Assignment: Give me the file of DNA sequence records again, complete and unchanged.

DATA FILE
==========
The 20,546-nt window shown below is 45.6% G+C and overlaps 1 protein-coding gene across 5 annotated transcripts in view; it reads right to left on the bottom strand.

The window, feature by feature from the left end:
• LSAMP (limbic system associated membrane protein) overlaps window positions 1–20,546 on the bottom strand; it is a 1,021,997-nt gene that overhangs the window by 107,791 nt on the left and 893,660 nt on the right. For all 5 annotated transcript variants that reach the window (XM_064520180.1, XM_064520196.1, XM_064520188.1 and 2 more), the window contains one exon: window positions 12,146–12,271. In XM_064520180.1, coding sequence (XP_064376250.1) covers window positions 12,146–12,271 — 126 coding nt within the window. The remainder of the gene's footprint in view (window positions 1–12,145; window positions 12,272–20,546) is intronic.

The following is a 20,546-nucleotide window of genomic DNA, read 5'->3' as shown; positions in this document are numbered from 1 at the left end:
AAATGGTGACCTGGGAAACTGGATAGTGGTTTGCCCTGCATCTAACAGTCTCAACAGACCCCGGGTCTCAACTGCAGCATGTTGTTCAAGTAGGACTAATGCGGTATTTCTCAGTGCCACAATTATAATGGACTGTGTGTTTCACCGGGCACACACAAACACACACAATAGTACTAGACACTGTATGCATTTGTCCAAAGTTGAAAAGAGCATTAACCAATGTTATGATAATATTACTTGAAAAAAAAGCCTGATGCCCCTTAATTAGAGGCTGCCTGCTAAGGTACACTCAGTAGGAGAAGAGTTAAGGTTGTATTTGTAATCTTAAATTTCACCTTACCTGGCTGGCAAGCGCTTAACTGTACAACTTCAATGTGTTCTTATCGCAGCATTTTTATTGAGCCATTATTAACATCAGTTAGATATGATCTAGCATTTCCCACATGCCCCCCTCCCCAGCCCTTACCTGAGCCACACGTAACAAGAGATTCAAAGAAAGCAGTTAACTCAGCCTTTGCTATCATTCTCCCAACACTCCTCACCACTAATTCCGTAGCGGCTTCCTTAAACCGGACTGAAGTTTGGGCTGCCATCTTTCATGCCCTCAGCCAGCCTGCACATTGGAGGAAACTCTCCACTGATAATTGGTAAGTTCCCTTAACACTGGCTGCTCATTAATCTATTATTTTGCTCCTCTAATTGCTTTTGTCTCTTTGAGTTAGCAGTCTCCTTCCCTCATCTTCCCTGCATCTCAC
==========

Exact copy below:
The 20,546-nt window shown below is 45.6% G+C and overlaps 1 protein-coding gene across 5 annotated transcripts in view; it reads right to left on the bottom strand.

The window, feature by feature from the left end:
• LSAMP (limbic system associated membrane protein) overlaps window positions 1–20,546 on the bottom strand; it is a 1,021,997-nt gene that overhangs the window by 107,791 nt on the left and 893,660 nt on the right. For all 5 annotated transcript variants that reach the window (XM_064520180.1, XM_064520196.1, XM_064520188.1 and 2 more), the window contains one exon: window positions 12,146–12,271. In XM_064520180.1, coding sequence (XP_064376250.1) covers window positions 12,146–12,271 — 126 coding nt within the window. The remainder of the gene's footprint in view (window positions 1–12,145; window positions 12,272–20,546) is intronic.

The following is a 20,546-nucleotide window of genomic DNA, read 5'->3' as shown; positions in this document are numbered from 1 at the left end:
AAATGGTGACCTGGGAAACTGGATAGTGGTTTGCCCTGCATCTAACAGTCTCAACAGACCCCGGGTCTCAACTGCAGCATGTTGTTCAAGTAGGACTAATGCGGTATTTCTCAGTGCCACAATTATAATGGACTGTGTGTTTCACCGGGCACACACAAACACACACAATAGTACTAGACACTGTATGCATTTGTCCAAAGTTGAAAAGAGCATTAACCAATGTTATGATAATATTACTTGAAAAAAAAGCCTGATGCCCCTTAATTAGAGGCTGCCTGCTAAGGTACACTCAGTAGGAGAAGAGTTAAGGTTGTATTTGTAATCTTAAATTTCACCTTACCTGGCTGGCAAGCGCTTAACTGTACAACTTCAATGTGTTCTTATCGCAGCATTTTTATTGAGCCATTATTAACATCAGTTAGATATGATCTAGCATTTCCCACATGCCCCCCTCCCCAGCCCTTACCTGAGCCACACGTAACAAGAGATTCAAAGAAAGCAGTTAACTCAGCCTTTGCTATCATTCTCCCAACACTCCTCACCACTAATTCCGTAGCGGCTTCCTTAAACCGGACTGAAGTTTGGGCTGCCATCTTTCATGCCCTCAGCCAGCCTGCACATTGGAGGAAACTCTCCACTGATAATTGGTAAGTTCCCTTAACACTGGCTGCTCATTAATCTATTATTTTGCTCCTCTAATTGCTTTTGTCTCTTTGAGTTAGCAGTCTCCTTCCCTCATCTTCCCTGCATCTCAC